The initial results of the Muslim world’s reaction were encouraging, Khamene‘i noted. “The arrogant and imperialist United States has not realized its objectives in Palestine and Afghanistan, and its stupendous financial and human outlays have brought it nothing but loss. It will be the same story in the future, God willing.”
The US forthcoming attack on Iraq should be assessed in the context of this greater conspiracy, Khamene‘i emphasized. He stressed that “in the case of Iraq, the US claims that its objective is elimination of Saddam and the Ba’athist regime. This is, of course, a lie. Its real aim is to appropriate OPEC and to swallow up the region’s oil resources, to offer a closer support to the Zionist regime and to plot more closely against [the] Islamic Iran, Syria, and Saudi Arabia. That which is certain is that in case of American control of Iraq, with or without war, the primary victim of this hostile occupation will be the Iraqi people and the honor, dignity and wealth of that historic nation. But if the people of Iraq and the neighboring nations are vigilant, the US will not attain these objectives either, God willing.”
In mentioning “neighboring nations”, Khamene‘i for the first time alluded to Iran’s direct rôle in confronting the US.
Khamene‘i concluded his address with a passionate statement of the inherent danger to all Muslims and Islam from the rise of US presence and influence in their midst. “Islam is a religion of freedom, justice and quest for truth. Real democracy is religious democracy established on the basis of faith and the sense of religious duty. As witnessed in the case of Islamic Iran, it works in a manner much more reliable, sincere and democratic than in democracies such as that of the United States. The democracy that the Americans claim they want to offer to Islamic and Arab countries is as destructive as their bombs and missiles. When the enemy offers us even a date, one cannot be sure that it has not been soaked in fatal poison. The Muslim Ummah has experienced the truth of this in Africa, Middle East and West Asia recurrently in the past as well as in the more recent years,” Khamene‘i concluded.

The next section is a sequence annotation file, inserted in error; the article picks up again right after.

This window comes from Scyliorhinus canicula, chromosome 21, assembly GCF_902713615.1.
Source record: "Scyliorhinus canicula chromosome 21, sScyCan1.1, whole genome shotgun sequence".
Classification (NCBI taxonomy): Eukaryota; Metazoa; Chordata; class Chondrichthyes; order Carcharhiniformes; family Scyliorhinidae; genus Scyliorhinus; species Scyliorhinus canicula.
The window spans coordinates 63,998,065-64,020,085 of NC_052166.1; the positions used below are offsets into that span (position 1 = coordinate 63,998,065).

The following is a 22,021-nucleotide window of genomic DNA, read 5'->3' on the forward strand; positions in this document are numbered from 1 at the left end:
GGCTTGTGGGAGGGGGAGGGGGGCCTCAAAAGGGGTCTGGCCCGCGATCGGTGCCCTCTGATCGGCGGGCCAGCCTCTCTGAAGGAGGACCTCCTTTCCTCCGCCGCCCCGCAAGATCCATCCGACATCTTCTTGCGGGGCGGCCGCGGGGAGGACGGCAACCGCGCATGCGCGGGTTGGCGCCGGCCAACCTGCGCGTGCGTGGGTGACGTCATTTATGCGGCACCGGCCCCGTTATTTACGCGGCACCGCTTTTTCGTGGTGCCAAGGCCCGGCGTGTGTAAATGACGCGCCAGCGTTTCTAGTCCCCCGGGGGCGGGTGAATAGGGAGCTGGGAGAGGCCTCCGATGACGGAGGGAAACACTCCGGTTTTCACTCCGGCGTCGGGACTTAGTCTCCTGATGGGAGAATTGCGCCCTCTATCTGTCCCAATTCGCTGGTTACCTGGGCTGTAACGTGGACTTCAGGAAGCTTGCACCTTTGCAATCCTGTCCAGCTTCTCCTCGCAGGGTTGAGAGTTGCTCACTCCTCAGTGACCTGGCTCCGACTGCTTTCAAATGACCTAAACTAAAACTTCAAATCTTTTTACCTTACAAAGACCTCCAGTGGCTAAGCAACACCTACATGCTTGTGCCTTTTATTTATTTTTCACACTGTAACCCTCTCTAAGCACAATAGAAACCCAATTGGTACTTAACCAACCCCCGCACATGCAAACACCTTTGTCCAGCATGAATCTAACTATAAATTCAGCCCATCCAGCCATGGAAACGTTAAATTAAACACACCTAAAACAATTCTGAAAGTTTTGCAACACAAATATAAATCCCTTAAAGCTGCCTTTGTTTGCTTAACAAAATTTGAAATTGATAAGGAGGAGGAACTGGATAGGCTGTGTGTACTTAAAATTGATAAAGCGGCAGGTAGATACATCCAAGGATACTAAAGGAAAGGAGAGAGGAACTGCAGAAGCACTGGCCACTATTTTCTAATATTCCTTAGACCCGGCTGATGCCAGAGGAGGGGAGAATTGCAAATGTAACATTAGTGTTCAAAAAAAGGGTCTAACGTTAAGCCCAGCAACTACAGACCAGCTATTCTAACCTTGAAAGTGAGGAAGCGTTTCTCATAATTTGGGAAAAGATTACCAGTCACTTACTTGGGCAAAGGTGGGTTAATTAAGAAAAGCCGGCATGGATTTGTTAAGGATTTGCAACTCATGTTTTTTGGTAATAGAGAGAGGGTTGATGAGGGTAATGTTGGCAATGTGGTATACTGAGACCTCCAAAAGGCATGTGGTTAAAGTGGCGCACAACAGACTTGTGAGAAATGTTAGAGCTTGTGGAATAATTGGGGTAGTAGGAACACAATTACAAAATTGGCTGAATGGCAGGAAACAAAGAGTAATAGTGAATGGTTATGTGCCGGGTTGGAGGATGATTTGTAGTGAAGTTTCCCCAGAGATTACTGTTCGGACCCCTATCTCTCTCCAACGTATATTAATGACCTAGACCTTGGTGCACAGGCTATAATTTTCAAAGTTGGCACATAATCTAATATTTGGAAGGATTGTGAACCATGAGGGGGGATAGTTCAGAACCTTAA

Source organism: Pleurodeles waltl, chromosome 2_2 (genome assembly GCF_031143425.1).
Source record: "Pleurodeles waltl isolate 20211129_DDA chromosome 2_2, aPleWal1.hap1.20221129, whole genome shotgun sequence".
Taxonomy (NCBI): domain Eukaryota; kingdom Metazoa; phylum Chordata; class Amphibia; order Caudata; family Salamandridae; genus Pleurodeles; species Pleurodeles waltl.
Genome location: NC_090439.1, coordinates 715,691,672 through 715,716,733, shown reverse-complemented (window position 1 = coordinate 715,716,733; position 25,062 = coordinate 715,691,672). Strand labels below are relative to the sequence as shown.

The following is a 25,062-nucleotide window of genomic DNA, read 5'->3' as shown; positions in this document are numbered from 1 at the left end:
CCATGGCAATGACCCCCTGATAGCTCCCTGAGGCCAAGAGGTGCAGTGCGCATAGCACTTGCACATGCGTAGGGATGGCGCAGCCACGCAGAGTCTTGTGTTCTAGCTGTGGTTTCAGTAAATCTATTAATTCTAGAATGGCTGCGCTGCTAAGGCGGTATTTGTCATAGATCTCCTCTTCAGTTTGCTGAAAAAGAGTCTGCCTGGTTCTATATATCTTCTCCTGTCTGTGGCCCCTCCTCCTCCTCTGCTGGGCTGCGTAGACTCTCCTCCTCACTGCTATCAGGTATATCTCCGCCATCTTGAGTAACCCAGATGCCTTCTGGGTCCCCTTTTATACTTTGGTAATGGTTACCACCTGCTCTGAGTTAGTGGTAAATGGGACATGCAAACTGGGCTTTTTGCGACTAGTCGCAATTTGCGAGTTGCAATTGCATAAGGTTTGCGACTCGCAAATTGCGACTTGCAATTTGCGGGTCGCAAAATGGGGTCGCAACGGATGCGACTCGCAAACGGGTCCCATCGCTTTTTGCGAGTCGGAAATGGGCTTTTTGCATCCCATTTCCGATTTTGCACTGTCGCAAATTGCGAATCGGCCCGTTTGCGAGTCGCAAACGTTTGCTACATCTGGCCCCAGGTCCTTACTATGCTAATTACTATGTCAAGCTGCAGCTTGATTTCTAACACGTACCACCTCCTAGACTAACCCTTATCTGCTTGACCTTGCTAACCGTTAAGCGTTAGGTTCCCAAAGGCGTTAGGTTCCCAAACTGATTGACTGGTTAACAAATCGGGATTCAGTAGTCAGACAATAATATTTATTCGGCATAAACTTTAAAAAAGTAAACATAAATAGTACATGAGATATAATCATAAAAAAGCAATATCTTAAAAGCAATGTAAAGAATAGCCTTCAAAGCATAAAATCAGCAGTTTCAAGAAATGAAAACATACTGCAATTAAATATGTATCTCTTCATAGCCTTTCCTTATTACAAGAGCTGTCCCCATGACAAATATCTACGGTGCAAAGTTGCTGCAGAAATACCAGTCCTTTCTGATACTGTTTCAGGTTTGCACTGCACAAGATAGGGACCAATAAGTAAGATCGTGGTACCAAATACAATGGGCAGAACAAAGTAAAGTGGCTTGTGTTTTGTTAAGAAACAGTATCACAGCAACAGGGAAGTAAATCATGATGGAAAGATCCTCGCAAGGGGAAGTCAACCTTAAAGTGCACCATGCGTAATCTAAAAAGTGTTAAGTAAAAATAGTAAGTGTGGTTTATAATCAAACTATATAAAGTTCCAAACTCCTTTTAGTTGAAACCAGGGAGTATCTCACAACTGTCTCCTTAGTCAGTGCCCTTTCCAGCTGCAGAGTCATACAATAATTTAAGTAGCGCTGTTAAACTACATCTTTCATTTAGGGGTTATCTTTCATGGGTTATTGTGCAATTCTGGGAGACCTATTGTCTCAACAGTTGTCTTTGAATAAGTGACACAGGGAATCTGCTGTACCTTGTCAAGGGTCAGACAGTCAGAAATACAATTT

His listeners — all veteran intelligence officers — knew there was no turning back after such a sermon.
Khamene‘i’s position was reiterated forcefully on February 17, 2003, in a public speech.
Referring to the unfolding Iraqi crisis, Khamene‘i declared: “You can see what is happening on the issue of Iraq. The Americans are explicitly saying that they want to go to Iraq and put in power an American ruler at least for a period of two years. This reveals the Americans’ true character. That is what they want in their heart of hearts. They are not satisfied with less than that. They will not be satisfied with installing an Iraqi ruler who is their own puppet. They want to feed an entire nation, country, and collectivity which contains human, monetary, and financial resources to the greedy and avaricious Zionist companies and world power centers. They are not satisfied with anything less than that. That is what they want. Of course, these days, their demands cannot be met. Yes, perhaps 100 or 150 or 70 years ago, the colonialists could do such things. They were capable of doing such things. They did such things in Africa and Asia. They took advantage of the ignorance of nations, their lack of information and backwardness. They did that in India, Algeria, and Latin America. They could do that those days. However, today, they are making a mistake. American rulers are making a mistake. One cannot talk about such things today.”
By now, the Iranian defense establishment was already implementing the leadership’s orders.